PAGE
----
“Doc O” Leads Prison Band

June 10, 2015

This story was written by Clark Newsom, Internal Communications Director, South Carolina Department of Corrections (SCDC) under the title “BRCI Concert Band Holds First Concert” and was re-printed from SCDC’s quarterly internal newsletter, The Rap Sheet.

Dr. David Osterlund, known around CIU and the prison as “Doc O” is a retired CIU music professor, and is co-director of the CIU Prison Initiative.

After over of a year of organization, practices and preparation, The Broad River Correctional Institution (BRCI) Concert Band at the South Carolina Department of Corrections (SCDC) in Columbia held its first concert May 29, 2015 in the BRCI Chapel. They performed for inmates, staff and some family members of the group. Dr. David Osterlund of Columbia International University (CIU), who is the founder and director of the group, proudly led 46 inmates in musical numbers played on the recorder, guitar and violin, and by the full concert band. Solos were also sung by inmates from the group.

Believed to possibly be the only concert prison band in the country, The Broad River CI musicians were assembled by Dr. Osterlund in August 2013. Most of the group had little to no musical training, just a love of music and a desire to learn.

 The concert band utilizes the unoccupied Greenwood Dorm at Broad River CI for group and individual practice time three days a week. Band members are expected to practice on their own at least 30 minutes per day. Inmates who participate must display incident-free behavior and show an interest in learning to read and play music to qualify for the program. The members experience 15-weeks of training initially and have to demonstrate the skills necessary to begin training on brass, woodwind or percussion instruments. The concert band program at SCDC is based on four years of musical study leading to a certificate.  The certificate signifies a level of advancement which indicates a student’s ability to complete a task and demonstrate to a potential employer that the participant has the ability to be faithful in his work with a desire to improve.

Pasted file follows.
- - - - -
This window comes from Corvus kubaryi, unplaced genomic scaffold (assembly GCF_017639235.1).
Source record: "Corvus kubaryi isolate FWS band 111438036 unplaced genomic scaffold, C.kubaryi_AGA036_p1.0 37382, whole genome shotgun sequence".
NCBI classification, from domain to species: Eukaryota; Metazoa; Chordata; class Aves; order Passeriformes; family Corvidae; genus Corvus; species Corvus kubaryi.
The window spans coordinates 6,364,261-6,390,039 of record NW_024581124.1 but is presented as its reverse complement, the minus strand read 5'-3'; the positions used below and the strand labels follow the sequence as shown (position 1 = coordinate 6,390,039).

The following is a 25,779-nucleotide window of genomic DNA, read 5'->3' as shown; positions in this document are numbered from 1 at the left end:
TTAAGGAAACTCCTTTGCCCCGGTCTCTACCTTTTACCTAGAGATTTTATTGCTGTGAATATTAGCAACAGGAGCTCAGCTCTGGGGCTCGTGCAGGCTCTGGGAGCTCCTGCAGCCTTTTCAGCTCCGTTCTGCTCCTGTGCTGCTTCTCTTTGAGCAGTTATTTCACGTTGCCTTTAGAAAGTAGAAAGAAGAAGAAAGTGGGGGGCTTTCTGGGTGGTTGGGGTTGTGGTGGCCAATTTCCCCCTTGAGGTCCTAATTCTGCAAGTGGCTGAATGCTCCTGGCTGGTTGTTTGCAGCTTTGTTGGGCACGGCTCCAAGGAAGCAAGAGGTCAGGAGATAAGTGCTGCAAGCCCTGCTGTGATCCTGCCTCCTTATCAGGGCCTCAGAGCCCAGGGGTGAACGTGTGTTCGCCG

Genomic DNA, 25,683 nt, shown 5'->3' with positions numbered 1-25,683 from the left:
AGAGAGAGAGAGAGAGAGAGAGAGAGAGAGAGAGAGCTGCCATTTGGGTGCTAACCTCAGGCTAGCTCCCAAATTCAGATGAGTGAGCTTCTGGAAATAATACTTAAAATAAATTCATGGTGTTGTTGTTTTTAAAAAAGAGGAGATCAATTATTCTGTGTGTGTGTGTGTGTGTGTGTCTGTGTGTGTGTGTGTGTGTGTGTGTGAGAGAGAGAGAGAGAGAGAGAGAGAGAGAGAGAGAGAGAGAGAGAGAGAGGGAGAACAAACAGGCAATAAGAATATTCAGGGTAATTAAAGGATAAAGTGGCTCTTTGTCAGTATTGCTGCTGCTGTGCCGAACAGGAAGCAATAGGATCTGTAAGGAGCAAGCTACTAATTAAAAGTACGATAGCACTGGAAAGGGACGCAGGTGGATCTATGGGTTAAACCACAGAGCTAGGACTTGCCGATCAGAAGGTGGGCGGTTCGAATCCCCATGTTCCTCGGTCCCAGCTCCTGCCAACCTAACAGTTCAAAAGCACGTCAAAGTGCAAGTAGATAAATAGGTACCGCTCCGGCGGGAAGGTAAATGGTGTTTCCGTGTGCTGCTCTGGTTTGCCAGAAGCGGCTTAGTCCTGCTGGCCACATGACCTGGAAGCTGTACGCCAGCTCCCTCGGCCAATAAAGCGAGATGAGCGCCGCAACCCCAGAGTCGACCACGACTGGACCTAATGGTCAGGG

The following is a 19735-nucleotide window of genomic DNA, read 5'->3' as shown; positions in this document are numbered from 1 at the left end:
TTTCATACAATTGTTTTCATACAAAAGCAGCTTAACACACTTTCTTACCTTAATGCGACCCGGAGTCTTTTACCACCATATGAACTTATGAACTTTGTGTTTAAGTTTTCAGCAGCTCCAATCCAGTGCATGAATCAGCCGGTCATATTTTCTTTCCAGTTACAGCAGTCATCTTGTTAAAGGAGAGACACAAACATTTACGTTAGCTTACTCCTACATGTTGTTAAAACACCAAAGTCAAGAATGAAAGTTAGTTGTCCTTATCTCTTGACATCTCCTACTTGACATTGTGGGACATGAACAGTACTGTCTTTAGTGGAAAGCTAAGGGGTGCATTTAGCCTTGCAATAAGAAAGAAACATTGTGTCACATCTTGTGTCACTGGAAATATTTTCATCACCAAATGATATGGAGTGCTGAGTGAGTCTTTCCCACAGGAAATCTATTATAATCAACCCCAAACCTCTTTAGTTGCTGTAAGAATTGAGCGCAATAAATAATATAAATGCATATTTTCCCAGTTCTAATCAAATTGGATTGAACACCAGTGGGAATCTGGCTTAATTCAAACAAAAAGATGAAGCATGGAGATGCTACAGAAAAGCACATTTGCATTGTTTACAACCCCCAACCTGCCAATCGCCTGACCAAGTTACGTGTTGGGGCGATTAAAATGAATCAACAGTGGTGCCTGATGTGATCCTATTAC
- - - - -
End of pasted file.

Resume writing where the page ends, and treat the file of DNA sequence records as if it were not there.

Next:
All the instruments and sheet music used by the inmates have been loaned or donated to the program from such organizations as Columbia International University, Lexington Baptist Church, the Southern Baptist Association, Rice Music House, Schimitt Music Corporation and from private donations. Dr. Osterlund also praises the volunteer help he receives in working with the inmates from David Waldrop, a CIU graduate, and Jack Lewis, a current graduate student at the university.

Despite an absence of about six months to recover from double bypass heart surgery, Dr. Osterlund is pleased with the effort and progress of the concert band. “The guys are working hard and have improved their individual and group performances every day,” Osterlund says. “They tell me that being a part of a musical group like this is enjoyable, therapeutic, and mentally and physically uplifting.”